Re: Inq: high school underground (multiple posts)
Wed, 16 Apr 1997 15:53:54 -0400

From: "Ron Jacobs" <>
Organization: University of Vermont

I would love to be help you out. I went to an American jr. high/high school
in Frankfurt, Germany from March 1970 until June 1973. We wrote and
edited two different papers during that time. I may even still have
some of the issues at my parents' house. If not, perhaps I can get
in touch with some of my classmates who might ...
> From: Scott Walter <slwalter@INDIANA.EDU>

> I'm looking for sources on this movement encompassing things from
> the high school underground press (e.g., the High School Free Press
> in NYC), anti-war protest sponsored by high schoolers (e.g., the
> High School Mobilization Committee), high school student unions
> (again, the most famous being in NYC), or anything else that may
> seem relevant (High School SDS, for example).
> Also, I would welcome the opportunity to talk to people (either in
> person, over the net, or via a questionnaire) who actually
> participated in any of these movements. I'd like very much to have
> some oral history inform this project.
> scott walter
> indiana university
Ron Jacobs\\\\\\\\\\\\\\\\Lost my boots in transit, babe
Bailey/Howe Library,\\\\\\\\Pile of smoking leather
University of Vermont\\\\\\\\\\Nailed a retread to my feet
Reserve desk\\\\\\\\\\\\\\\And prayed for better weather...\\\\\\\\-Robert Hunter/Jerry Garcia
Burlington,VT USA\\\\\\\\\\\\\\\\\\\\\\\\\\\\\\\\\\\\\\\\

From: Jeff Garcilazo <>

In reply to Scott Walter. Does your research interest include Chicanos?
If so, you might consult Carlos MuNoz, Jr., _Youth Identity and Power_,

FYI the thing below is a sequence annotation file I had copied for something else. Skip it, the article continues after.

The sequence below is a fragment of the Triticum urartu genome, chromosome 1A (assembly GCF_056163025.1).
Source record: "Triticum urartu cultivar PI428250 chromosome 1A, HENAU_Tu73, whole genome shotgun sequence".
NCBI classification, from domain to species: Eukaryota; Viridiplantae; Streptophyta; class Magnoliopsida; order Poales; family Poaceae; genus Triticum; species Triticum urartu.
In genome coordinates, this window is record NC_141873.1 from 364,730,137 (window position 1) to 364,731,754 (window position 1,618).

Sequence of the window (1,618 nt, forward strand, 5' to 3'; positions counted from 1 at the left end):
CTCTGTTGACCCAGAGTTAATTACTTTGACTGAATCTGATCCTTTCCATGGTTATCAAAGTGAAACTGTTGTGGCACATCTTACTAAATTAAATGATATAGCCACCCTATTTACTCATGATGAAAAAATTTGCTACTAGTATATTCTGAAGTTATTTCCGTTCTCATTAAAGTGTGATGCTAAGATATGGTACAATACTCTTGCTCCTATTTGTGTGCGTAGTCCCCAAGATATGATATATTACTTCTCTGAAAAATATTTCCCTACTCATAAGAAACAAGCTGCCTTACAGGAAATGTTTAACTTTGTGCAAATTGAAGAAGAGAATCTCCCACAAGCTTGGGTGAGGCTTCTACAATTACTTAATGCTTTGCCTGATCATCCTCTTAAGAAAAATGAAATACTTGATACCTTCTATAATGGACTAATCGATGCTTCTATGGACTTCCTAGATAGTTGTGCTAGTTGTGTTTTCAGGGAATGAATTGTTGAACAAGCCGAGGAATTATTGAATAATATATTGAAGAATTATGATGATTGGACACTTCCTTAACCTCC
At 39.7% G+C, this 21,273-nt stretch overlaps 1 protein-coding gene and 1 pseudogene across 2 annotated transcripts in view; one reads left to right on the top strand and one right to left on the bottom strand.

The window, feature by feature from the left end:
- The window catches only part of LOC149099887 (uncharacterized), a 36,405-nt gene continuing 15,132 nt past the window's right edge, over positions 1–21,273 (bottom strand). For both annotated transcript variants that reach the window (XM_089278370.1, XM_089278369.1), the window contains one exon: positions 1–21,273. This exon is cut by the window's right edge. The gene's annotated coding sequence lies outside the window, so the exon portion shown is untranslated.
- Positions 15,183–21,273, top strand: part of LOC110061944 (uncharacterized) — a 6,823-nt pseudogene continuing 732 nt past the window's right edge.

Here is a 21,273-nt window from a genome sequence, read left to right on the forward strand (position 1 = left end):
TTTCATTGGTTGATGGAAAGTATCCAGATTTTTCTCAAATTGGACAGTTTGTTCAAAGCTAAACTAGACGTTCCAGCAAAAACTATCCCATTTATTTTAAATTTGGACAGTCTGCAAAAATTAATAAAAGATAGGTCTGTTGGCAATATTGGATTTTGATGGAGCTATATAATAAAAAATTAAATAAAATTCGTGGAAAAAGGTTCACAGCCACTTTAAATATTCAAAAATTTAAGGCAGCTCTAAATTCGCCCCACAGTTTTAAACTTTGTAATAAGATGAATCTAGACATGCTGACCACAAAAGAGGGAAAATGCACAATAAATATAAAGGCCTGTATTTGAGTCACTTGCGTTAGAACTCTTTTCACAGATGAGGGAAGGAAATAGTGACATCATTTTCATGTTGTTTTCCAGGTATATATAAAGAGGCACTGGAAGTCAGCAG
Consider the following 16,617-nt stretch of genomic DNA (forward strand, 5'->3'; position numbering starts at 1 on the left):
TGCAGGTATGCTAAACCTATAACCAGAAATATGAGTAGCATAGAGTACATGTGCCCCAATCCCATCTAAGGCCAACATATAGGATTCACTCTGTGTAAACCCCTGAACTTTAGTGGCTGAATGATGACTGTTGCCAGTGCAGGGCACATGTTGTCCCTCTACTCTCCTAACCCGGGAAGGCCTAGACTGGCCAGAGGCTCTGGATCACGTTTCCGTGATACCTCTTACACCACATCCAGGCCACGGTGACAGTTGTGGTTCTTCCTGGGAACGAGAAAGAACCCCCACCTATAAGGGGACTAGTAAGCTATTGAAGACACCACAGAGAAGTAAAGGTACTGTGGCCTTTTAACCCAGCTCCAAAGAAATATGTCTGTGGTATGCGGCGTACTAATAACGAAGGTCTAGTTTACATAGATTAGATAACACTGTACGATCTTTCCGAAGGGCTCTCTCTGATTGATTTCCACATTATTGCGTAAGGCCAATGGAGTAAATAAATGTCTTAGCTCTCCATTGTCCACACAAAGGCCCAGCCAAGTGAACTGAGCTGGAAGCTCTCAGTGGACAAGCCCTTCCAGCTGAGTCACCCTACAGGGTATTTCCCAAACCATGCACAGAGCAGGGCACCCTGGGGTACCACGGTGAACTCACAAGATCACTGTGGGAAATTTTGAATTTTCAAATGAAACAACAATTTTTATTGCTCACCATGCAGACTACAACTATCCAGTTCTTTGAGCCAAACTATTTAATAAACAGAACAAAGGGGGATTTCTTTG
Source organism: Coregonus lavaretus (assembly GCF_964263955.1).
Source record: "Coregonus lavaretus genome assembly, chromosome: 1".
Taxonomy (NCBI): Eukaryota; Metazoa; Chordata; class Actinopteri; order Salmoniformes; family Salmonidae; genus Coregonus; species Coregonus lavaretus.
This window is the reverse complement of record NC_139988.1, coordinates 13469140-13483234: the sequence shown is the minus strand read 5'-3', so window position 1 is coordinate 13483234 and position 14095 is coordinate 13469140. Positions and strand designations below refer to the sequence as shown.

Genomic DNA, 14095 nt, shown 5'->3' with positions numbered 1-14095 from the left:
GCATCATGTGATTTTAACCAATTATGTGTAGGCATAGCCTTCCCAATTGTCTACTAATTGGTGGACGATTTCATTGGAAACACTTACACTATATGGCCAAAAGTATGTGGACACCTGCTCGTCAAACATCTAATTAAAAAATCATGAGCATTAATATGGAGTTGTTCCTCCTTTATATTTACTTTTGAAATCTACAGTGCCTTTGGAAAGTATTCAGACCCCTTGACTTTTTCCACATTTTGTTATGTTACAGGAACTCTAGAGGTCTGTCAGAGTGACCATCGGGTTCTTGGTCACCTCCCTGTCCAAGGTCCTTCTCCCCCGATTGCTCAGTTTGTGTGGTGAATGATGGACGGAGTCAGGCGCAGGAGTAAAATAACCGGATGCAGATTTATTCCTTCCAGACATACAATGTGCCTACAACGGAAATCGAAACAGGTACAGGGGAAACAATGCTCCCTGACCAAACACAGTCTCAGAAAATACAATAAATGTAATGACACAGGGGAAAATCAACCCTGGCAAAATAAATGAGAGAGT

which examines the origins of the Chicano youth movement in East Los
Angeles. Sal Castro, the teacher most influential at Garfield high school
is still on the job. Also, the recent PBS documentary "Chicano! the
Mexican American Civil Rights Movement" contains much useful information.

Contact me directly if you would like to discuss this further.

Jeff Garcilazo
Department of History
UC Irvine


Scott Walter asks about high school activities in the '60s.

I can't help with a lot of his inquiry. I can say that there were very few
high school SDS chapters. They tended to be at "elite" schools (e.g.,
Palisades and University High Schools in Los Angeles) and to collapse when
the one or two people who were the real moving force graduated or left town.
Indeed, the failure to build any kind of real high school movement was part
of the decline of the movement later in the 1970s, since we definitely had
not reproduced ourselves. The attempt by the Revolutionary Youth Movement
contingents to build a high school movement through the "propaganda of the
deed" (e.g., invading classrooms and denouncing teachers and the
administration) was a mega-flop.

For a different take, though, look at the situation with predominately
Chicano high schools in Los Angeles. There the fight wasn't one of "youth
rebellion", but for the rights of students to decent instruction and
respectful treatment. There's an excellent episode of the PBS series on the
Chicano Civil Rights movement dealing with this. There's a continuum to this
day through groups like MEChA. I don't know if there was any equivalent in
Black high schools.

Tom Condit